On April 11, 2023, the Department of Commerce, through the National Telecommunications and Information Administration (NTIA), issued a request for comments (RFC) on AI system accountability measures and policies. The “AI Accountability Policy Request for Comment” is intended to gather information on self-regulatory, regulatory, and other “measures and policies” designed to assure external stakeholders that AI systems are legal, effective, ethical, safe, and otherwise trustworthy. In particular, the RFC calls out current proposals to require impact assessments and audits, and other issues surrounding the effective development of regimes to implement audit or impact assessment duties. “The goal is to create policy that ensures safe and equitable applications of AI that are transparent, respect civil and human rights, and are compatible with democracy.”[1] 

NTIA intends to draft and issue a report on AI accountability policy “focusing especially on the AI assurance ecosystem.” NTIA seeks comments providing specific actionable proposals, rationales, and relevant facts but will not propose new obligations at this time. Instead, NTIA’s findings may include recommendations that will shape the federal government’s strategy for AI policymaking. NTIA appears to be considering a range of possible regulatory approaches, including potentially advocating for new federal laws regulating AI or instead seeking ways to incentivize the adoption of self-regulatory frameworks.

Artificial intelligence has been on the Biden Administration’s radar for some time, and various sectoral federal regulators have been actively publishing guidance on AI, pursuing enforcement actions relating to AI and initiating new rulemaking proceedings regarding AI. The recent explosion in popularity of generative AI tools and concerns over harmful bias and discrimination, as well as “the distortion of communications through misinformation, disinformation, deep fakes, [and] privacy invasions,” all have reinforced the government’s interest in regulating this space. Indeed, the RFC specifically asks how AI accountability mechanisms can inform people if generative AI tools comply with standards for trustworthy AI but also asks if certain trustworthy AI goals “might not be amenable to requirements or standards.”

Obstacles to AI Policymaking

The RFC acknowledges previous federal forays into AI policy and regulation, including the National Institute of Standards and Technology’s AI Risk Management Framework and the White House Blueprint for an AI Bill of Rights. NTIA displays a relatively sophisticated understanding of the current landscape of AI regulations and voluntary frameworks, as well as some of the primary challenges facing policymakers, including that:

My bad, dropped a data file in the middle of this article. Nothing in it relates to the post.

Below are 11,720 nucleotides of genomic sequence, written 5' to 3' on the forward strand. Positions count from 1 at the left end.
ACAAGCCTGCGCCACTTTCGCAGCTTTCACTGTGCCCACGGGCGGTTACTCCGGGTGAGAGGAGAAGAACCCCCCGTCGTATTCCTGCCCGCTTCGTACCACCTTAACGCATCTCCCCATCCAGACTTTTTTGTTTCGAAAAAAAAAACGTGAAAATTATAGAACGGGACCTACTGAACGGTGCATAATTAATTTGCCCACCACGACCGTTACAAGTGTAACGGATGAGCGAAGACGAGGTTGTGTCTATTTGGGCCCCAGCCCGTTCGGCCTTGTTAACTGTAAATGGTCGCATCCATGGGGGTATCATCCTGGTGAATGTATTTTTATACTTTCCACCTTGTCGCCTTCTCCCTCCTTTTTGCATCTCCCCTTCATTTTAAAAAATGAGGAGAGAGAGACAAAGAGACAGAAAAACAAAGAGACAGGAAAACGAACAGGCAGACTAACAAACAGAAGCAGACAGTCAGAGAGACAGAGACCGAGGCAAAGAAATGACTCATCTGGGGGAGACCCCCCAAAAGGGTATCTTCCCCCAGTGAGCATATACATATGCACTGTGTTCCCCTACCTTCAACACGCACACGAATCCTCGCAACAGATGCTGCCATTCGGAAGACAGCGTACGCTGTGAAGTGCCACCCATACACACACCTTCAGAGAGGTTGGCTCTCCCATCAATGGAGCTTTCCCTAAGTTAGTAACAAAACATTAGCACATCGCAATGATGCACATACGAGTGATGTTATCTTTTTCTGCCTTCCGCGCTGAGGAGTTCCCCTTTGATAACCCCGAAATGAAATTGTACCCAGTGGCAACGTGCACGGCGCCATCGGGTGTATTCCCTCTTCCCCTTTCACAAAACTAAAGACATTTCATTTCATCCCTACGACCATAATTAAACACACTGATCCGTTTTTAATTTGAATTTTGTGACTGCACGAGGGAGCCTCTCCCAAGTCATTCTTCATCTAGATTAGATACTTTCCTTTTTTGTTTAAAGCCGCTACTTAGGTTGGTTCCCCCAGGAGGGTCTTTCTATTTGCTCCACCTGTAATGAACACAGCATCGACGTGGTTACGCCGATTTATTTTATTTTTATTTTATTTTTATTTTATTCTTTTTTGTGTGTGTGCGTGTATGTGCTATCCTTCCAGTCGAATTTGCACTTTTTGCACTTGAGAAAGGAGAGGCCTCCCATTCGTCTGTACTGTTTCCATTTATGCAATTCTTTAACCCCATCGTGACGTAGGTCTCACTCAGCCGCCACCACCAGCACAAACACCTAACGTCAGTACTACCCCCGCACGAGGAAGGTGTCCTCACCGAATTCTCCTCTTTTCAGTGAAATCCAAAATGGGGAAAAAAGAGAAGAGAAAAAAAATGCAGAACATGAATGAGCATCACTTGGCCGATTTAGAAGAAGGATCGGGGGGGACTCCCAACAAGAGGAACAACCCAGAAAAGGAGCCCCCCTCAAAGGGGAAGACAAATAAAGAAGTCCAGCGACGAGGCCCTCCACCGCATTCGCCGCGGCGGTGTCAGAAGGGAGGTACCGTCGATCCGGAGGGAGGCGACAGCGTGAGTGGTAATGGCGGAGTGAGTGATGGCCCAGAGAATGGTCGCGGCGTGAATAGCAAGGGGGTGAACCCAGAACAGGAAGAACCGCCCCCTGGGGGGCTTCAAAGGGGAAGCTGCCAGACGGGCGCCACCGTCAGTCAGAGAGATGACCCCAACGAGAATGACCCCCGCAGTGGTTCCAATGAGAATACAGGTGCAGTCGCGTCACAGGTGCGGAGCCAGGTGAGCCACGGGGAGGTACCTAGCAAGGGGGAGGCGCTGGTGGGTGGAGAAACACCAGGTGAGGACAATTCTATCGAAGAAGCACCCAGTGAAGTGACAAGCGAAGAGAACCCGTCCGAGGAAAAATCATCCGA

• The AI value chain, including data sources, AI tools, and the relationships among developers and customers, can be complicated and impact accountability.
  • For some trustworthy AI goals, it will be difficult to harmonize standards across jurisdictions or within a standard-setting body, particularly if the goal involves contested moral and ethical judgments.
  • Various goals for trustworthy AI, for example, transparency and accuracy, require tradeoffs.

Considerations for AI Accountability

The RFC poses a total of 34 questions, grouped into the following categories:

  • AI Accountability Objectives: What are the purposes of AI accountability mechanisms such as certifications, audits, and assessments, whether these mechanisms can be effective without legal obligations, and the interplay/tradeoffs between various accountability mechanisms. This section specifically asks whether AI accountability mechanisms can inform people about generative AI tools’ operation and compliance with standards.
  • Existing Resources and Models: What are the current AI accountability mechanisms, the best definitions of frequently used terms, and whether lessons can be learned from accountability processes in other sectors such as cybersecurity, privacy, finance, and ESG.
  • Accountability Subjects: Where in the AI value chain and development lifecycle should accountability efforts focus, whether accountability measures should be scoped based on risk of the technology or deployment context, whether AI systems should be released with quality assurance certificates, and how accountability practices should be implemented in public sector deployment of AI systems.
  • Accountability Inputs and Transparency: What sort of records should be maintained in order to support AI accountability, whether there are obstacles to the flow of information necessary for AI accountability, and how accountability processes should address “data voids,” e.g., instances when a vendor has access to data that the firm deploying a tool cannot access.
  • Barriers to Effective Accountability: What are the most significant barriers to effective AI accountability in the private sector, whether the lack of a general federal data protection or privacy law is a barrier, whether the lack of a federal AI law is a barrier, what is the role of intellectual property rights, terms of service, and contractual obligations, and what are the costs of AI audits and Assessments.
  • AI Accountability Policies. Asks whether government policies or regulations should be sectoral, horizonal, or a combination, whether a federal law focused on AI would be desirable, which agency or agencies should be responsible for enforcement, and what activities and incentives the government could pursue to achieve a strong AI accountability ecosystem.

DWT’s AI team regularly advises on emerging AI regulatory frameworks and will continue to monitor the development of NTIA’s AI policy proposals.

[1] Comments of NTIA Senior Advisor for Algorithmic Justice Ellen P. Goodman at the University of Pittsburgh’s Institute of Cyber Law, Policy, and Security. https://techpolicy.press/ntia-launches-ai-accountability-request-for-comment/